I have tired everything I can think of and have found on the net pretaining to this and it is not working. even this page

I create a partent dir, add a group name to the system, attach two users to that group. add the dir ownership to that dir. go in as one user, create a dir, su the other user and have that user try to edit the file of the first user, and it will not allow me to.

I need to have both or more then two users be able to do whatever within that dir and its subDir created by anyone that is attached to the group that owns it.

sudo find /run/media/bob/WD3TB/ftp-test/ -type d -exec chmod g+rw '{}' -R \;

sudo chgrp -R ftptest run/media/bob/WD3TB/ftp-test

[bob@voided1 bob2dir]$ mkdir bobDir
[bob@voided1 bob2dir]$ ls -la
 total 12
 drwxr-sr-x 3 bob ftptest 4096 Dec  6 18:25 .
 drwxrws--- 4 bob ftptest 4096 Dec  6 18:18 ..
 drwxr-sr-x 2 bob ftptest 4096 Dec  6 18:25 bobDir

[bob@voided1 bob2dir]$ su userx
[email protected]/run/media/bob/WD3TB/ftp-test>> cd bob2dir
[email protected]/run/media/bob/WD3TB/ftp-test/bob2dir>> touch userxFile
touch: cannot touch 'userxFile': Permission denied

[email protected]/run/media/bob/WD3TB/ftp-test/bob2dir>> cat /etc/group

both users are attached to the ftptest group, that is attached as the group owner?

I can run the command and it works both are allowed to do whatever to each other, then when one or the other creates something new, dir, or file, then the other cannot touch it. permission denied.

I have even added each other to each others groups


and that does not work either.

how to give a group permissions to rwx at all times so ones that are attached to it can rwx everything within that dir owned by the group no matter when or who creates something , dir, or file. ??? what to do?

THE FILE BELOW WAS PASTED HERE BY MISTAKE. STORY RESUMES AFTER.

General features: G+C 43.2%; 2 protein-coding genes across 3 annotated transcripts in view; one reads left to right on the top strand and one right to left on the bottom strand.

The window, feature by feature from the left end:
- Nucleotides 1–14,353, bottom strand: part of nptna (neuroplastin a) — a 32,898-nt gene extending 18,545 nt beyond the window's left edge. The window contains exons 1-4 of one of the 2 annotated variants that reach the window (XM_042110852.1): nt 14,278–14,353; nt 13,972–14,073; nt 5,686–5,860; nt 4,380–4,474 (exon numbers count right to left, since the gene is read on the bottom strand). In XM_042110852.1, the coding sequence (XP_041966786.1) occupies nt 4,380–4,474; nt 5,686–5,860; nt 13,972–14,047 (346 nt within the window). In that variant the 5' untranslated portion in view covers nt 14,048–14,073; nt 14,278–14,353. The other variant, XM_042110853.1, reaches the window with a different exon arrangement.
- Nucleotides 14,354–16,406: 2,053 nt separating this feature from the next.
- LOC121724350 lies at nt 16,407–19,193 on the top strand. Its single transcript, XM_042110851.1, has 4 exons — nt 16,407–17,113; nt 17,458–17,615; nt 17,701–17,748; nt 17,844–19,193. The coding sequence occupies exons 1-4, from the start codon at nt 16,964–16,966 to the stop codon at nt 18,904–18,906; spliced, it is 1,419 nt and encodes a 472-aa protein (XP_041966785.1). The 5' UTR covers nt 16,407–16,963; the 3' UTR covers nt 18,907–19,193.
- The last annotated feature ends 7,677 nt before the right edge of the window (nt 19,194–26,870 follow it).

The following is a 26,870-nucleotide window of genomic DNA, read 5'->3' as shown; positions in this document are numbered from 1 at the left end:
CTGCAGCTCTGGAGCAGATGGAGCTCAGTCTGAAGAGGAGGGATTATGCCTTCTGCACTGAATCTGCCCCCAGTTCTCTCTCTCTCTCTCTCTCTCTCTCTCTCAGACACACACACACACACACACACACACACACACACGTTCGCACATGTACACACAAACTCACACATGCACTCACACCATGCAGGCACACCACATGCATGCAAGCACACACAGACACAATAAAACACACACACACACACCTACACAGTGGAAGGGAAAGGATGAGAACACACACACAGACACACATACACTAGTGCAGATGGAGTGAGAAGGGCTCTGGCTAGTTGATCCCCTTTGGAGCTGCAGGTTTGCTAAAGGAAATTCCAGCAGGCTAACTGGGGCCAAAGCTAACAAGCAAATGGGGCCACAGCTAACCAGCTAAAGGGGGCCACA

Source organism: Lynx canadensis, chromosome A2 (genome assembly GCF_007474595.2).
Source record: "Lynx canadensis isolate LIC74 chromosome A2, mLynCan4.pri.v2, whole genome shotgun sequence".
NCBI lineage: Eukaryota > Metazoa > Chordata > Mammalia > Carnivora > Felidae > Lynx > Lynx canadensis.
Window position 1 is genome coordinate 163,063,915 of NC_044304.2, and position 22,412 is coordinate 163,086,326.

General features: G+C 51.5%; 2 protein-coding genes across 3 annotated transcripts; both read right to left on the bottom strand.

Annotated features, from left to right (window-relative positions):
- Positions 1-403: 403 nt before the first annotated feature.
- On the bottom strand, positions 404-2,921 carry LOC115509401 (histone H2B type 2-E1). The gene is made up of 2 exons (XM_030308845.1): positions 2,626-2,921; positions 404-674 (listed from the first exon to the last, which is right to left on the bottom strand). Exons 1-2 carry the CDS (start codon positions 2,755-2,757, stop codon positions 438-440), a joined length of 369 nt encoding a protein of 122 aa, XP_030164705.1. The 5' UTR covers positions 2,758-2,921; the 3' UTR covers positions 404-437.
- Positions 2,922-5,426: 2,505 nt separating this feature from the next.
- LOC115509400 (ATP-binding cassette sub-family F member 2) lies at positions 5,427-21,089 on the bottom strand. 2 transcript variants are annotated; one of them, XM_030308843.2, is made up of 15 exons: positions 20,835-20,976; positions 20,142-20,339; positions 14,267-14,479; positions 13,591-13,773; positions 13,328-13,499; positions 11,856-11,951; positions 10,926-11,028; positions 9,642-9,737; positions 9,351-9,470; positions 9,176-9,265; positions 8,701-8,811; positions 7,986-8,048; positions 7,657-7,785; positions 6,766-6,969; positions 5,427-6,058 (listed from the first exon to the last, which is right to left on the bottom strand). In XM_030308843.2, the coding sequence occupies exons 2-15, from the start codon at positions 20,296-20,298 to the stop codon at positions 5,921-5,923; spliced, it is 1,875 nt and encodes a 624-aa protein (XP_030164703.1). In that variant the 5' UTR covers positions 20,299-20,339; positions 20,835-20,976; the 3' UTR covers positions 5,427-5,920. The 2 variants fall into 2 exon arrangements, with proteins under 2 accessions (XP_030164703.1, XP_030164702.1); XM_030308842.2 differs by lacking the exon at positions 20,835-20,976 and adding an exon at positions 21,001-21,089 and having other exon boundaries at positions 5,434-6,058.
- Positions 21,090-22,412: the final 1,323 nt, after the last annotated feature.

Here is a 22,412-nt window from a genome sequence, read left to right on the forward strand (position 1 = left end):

1 Answer 1


There are a few things to consider here:

  1. Users need execute permissions on a directory to move into that directory. When you type -exec chmod g+rw '{}' -R \; you are setting read (r) and write (w) permissions on the directory. Execute (x) is not set. I would change it to chmod g+rwx '{}'
  2. If you are finding every directory in that path with sudo find /run/media/bob/WD3TB/ftp-test/ -type d it is redundant to pass the --recursive ( -R) argument to chmod.
  3. You have changed permissions on the directory with sudo find /run/media/bob/WD3TB/ftp-test/ -type d -exec chmod g+rwx '{}' \; This gives members of the group permissions in the directory to read, write, and to execute (== cd or "move" ) into subdirectories. If you also want users to write to files, you need to add a second find command. Something like sudo find /run/media/bob/WD3TB/ftp-test/ -type f -exec chmod g+rw '{}' \; That would give read and write permissions to edit files.
  4. The id command for a user will show the group name and group number:

    vagrant@host:~$ id 
    uid=1000(vagrant) gid=1000(vagrant),groups=1000(vagrant),4(adm),24(cdrom),27(sudo),118(sambashare)

    This is important, in that it shows all the groups that user vagrant (with UID 1000) belongs to. The active group is currently gid=1000(vagrant)

  5. The 'ls -ln' command will show the group ID numbers for the groups that own the file. I have run into the situation before where the groups had a similar appearing name, but different group ID numbers.

  6. Your user has an active group. If the write permission is not working, try id to confirm membership in a group (like ftptest), then newgrp ftptest. The id command should subsequently confirm the active group membership is ftptest

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